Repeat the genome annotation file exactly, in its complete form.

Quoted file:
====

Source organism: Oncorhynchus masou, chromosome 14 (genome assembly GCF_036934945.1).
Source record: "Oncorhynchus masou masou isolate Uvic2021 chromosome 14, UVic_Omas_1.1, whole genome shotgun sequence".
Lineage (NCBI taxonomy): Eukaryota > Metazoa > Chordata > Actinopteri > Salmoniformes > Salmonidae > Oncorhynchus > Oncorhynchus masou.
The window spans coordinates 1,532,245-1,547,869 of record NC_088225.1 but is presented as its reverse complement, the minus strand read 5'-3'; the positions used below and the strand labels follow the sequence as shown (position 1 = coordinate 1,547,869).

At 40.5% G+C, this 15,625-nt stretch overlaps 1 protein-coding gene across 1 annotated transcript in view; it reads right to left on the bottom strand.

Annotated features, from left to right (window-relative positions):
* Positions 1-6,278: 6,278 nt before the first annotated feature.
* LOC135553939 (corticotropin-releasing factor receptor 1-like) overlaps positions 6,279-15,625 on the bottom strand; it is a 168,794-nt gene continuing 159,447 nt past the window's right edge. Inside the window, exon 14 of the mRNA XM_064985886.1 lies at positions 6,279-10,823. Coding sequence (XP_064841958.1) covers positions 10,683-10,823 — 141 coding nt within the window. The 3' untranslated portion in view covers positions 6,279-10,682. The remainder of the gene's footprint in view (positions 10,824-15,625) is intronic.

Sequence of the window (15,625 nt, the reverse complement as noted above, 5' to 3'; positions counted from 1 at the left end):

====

Source organism: Oncorhynchus masou, chromosome 14 (genome assembly GCF_036934945.1).
Source record: "Oncorhynchus masou masou isolate Uvic2021 chromosome 14, UVic_Omas_1.1, whole genome shotgun sequence".
Lineage (NCBI taxonomy): Eukaryota > Metazoa > Chordata > Actinopteri > Salmoniformes > Salmonidae > Oncorhynchus > Oncorhynchus masou.
The window spans coordinates 1,532,245-1,547,869 of record NC_088225.1 but is presented as its reverse complement, the minus strand read 5'-3'; the positions used below and the strand labels follow the sequence as shown (position 1 = coordinate 1,547,869).

At 40.5% G+C, this 15,625-nt stretch overlaps 1 protein-coding gene across 1 annotated transcript in view; it reads right to left on the bottom strand.

Annotated features, from left to right (window-relative positions):
* Positions 1-6,278: 6,278 nt before the first annotated feature.
* LOC135553939 (corticotropin-releasing factor receptor 1-like) overlaps positions 6,279-15,625 on the bottom strand; it is a 168,794-nt gene continuing 159,447 nt past the window's right edge. Inside the window, exon 14 of the mRNA XM_064985886.1 lies at positions 6,279-10,823. Coding sequence (XP_064841958.1) covers positions 10,683-10,823 — 141 coding nt within the window. The 3' untranslated portion in view covers positions 6,279-10,682. The remainder of the gene's footprint in view (positions 10,824-15,625) is intronic.

Sequence of the window (15,625 nt, the reverse complement as noted above, 5' to 3'; positions counted from 1 at the left end):